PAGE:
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Database provides insight into how much Madison County asbestos claims are worth

By Heather Isringhausen Gvillo | May 15, 2015

Editor’s note: This article is part of a series examining evidence submitted in Garlock Sealing Technologies’ bankruptcy proceeding that was recently unsealed as a result of Legal Newsline’s legal challenge.

EDWARDSVILLE, Ill. (Legal Newsline) - A recently unsealed database showing the awards of hundreds of claimants from bankruptcy trusts and solvent asbestos defendants provides a glimpse of the staggering amount of money generated by the business of asbestos.

Madison County, Ill., asbestos claimants represented by the Simmons firm, for instance, have received on average more than $800,000 apiece, according to the database.

Madison County's courthouse is known as the nation's busiest asbestos docket.

Identified as the “Supplemental Settlement Payment Spreadsheet,” the document provides details from a sample of 850 of 1,000 randomly selected claimants who responded to a questionnaire requested by economic consulting firm Bates White as part of the discovery process for gasket manufacturer Garlock, a company forced into bankruptcy in 2010 by the weight of asbestos claims litigation.

Those 850 claimants from across the country – representing just a sliver of the asbestos claimant universe – have so far been awarded $334,711,143 in the court system and $182,259,276 from the bankruptcy trust system, for a total of $516,970,419.

The database was made public as part of U.S. Bankruptcy Judge George Hodges’ order unsealing evidence in the Garlock Sealing Technologies bankruptcy ongoing in the U.S. District Court for the Western District of North Carolina.

Garlock sought bankruptcy protection to escape increasing settlement awards and jury verdicts which it blamed on plaintiff attorneys who were allegedly withholding evidence of other company culpability.

Hodges agreed, finding that the amount of previous awards and settlements paid by Garlock in the civil justice system were not reliable because plaintiffs’ attorneys had withheld evidence of their clients’ exposure to asbestos-containing products manufactured by other companies in order to maximize recovery against Garlock.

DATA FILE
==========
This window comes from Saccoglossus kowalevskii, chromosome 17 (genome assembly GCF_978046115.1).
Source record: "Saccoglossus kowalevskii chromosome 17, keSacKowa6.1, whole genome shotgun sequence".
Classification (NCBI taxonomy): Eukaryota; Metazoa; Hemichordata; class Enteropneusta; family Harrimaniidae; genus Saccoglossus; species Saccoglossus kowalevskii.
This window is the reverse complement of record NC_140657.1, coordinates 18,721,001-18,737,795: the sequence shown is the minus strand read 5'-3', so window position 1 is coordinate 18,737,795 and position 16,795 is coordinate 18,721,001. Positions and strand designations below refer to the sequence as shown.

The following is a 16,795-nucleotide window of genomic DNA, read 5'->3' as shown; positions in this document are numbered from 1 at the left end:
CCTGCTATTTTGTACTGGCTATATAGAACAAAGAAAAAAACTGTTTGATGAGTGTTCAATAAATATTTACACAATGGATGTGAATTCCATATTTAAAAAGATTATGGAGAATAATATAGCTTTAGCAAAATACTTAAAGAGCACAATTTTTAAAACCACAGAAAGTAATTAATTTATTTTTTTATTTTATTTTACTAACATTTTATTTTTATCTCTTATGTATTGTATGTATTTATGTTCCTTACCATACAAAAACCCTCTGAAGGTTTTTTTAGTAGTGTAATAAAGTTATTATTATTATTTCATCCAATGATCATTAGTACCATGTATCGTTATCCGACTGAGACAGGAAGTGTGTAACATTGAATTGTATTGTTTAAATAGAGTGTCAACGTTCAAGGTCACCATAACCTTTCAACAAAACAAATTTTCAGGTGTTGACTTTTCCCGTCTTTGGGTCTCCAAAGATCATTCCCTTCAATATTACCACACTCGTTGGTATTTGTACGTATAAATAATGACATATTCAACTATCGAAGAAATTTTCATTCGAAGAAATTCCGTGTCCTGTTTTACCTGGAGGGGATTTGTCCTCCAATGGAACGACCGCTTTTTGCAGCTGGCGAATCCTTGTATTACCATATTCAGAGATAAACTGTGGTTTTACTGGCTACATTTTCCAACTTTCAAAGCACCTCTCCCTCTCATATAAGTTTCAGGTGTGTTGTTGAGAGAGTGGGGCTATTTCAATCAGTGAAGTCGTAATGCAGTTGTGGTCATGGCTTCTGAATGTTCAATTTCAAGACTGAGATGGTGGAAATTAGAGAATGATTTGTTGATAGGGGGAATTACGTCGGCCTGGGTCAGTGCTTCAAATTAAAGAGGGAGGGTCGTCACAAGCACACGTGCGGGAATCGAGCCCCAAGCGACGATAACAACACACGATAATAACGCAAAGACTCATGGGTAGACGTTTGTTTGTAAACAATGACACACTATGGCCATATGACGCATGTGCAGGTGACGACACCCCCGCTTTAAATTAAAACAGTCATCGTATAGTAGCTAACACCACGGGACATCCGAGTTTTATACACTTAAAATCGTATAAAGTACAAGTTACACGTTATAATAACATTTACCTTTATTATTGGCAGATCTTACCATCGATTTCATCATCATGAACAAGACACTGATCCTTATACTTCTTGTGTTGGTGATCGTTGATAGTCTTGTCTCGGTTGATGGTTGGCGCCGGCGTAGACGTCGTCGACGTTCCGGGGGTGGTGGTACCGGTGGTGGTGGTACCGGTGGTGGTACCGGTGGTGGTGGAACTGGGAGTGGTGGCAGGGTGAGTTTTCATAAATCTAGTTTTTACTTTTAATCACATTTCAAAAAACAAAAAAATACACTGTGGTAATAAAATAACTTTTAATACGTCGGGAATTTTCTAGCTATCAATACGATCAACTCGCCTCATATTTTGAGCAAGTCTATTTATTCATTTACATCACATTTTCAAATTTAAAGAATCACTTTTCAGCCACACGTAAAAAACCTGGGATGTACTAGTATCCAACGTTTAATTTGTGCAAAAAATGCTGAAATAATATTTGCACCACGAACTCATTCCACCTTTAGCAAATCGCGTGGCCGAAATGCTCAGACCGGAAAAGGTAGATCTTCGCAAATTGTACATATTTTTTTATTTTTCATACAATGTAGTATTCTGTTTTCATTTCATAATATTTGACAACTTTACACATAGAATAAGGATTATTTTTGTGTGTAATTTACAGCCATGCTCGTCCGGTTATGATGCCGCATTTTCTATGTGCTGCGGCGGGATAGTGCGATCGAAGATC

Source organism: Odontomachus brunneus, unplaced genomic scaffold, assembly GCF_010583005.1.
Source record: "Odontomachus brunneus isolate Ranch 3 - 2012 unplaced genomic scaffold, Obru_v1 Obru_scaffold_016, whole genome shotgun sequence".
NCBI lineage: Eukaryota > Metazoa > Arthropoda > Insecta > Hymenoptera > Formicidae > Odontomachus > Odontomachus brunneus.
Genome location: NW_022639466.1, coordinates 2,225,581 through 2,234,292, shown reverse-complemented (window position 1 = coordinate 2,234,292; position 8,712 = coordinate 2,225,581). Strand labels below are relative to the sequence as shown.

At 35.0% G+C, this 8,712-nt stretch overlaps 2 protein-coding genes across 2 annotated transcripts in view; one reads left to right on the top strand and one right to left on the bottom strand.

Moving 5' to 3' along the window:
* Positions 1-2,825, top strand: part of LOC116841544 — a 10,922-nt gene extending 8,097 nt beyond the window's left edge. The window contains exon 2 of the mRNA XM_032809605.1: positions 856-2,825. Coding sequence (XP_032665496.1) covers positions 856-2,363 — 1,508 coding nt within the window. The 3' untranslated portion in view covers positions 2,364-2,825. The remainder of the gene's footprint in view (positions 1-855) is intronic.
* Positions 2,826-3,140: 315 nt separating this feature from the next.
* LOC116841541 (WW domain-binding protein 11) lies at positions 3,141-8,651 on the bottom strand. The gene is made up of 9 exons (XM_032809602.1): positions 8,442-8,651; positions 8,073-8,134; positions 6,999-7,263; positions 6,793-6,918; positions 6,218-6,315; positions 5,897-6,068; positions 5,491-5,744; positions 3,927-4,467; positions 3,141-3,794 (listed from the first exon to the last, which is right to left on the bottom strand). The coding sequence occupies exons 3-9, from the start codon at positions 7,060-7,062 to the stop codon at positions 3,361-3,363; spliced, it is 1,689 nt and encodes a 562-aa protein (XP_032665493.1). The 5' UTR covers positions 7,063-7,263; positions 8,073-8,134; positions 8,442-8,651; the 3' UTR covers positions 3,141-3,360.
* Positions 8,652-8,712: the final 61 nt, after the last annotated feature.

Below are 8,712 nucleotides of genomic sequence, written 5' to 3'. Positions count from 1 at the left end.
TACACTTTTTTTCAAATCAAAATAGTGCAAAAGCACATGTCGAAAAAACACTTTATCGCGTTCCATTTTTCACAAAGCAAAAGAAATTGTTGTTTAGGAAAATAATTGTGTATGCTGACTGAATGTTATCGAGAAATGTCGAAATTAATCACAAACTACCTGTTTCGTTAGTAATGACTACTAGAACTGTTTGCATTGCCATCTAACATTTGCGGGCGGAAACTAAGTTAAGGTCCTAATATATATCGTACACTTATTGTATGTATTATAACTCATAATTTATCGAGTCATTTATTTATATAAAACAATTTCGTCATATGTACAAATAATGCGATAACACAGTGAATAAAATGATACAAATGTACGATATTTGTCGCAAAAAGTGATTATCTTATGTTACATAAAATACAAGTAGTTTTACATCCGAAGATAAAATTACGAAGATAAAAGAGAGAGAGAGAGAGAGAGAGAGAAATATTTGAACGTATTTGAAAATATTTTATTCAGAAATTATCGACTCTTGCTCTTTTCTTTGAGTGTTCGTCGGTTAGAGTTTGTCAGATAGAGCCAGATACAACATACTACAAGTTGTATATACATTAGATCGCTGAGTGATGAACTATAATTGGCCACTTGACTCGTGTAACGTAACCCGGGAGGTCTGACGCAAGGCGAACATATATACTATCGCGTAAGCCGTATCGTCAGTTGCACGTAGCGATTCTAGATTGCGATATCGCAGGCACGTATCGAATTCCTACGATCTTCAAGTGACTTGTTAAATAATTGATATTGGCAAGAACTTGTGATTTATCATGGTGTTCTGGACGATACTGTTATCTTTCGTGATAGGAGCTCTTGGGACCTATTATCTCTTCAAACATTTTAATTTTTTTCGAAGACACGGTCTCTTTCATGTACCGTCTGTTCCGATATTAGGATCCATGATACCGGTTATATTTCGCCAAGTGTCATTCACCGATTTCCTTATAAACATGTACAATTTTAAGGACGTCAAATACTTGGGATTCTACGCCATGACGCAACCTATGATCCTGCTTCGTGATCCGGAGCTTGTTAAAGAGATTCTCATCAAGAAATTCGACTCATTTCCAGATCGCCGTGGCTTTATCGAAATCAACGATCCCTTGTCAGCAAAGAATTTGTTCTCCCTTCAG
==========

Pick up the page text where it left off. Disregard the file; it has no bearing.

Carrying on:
Among other things, the database lists names of claimants, their lawyers, how much they got from bankruptcy trusts and how much they got from “non-trust” entities such as solvent companies.

Of the 850 questionnaires returned per Garlock’s discovery request, 75 of the claimants were or are represented by the Simmons law firm in East Alton, Ill.

Of those claimants, 38 had lawsuits filed in Madison County with a total value of $21.7 million. Those same 38 claimants received $8,859,879 from various bankruptcy trusts.

In total, they received $30,559,979, for an average per claimant payout of $804,207.

They obtained awards from an average of 13 trusts and an average of 13 non-trust entities, or solvent companies.

Claimant Bobby Lee Jones of Indiana filed his lawsuit in Madison County on Dec. 17, 2009, and he earned the highest payout when compared to the other local Simmons cases. Receiving settlements from more than 19 non-trust entities in court, he earned $2,031,250 in Madison County. He also obtained awards from 29 separate trusts totaling $882,400. In all, Jones was awarded just under $3 million for his mesothelioma claim.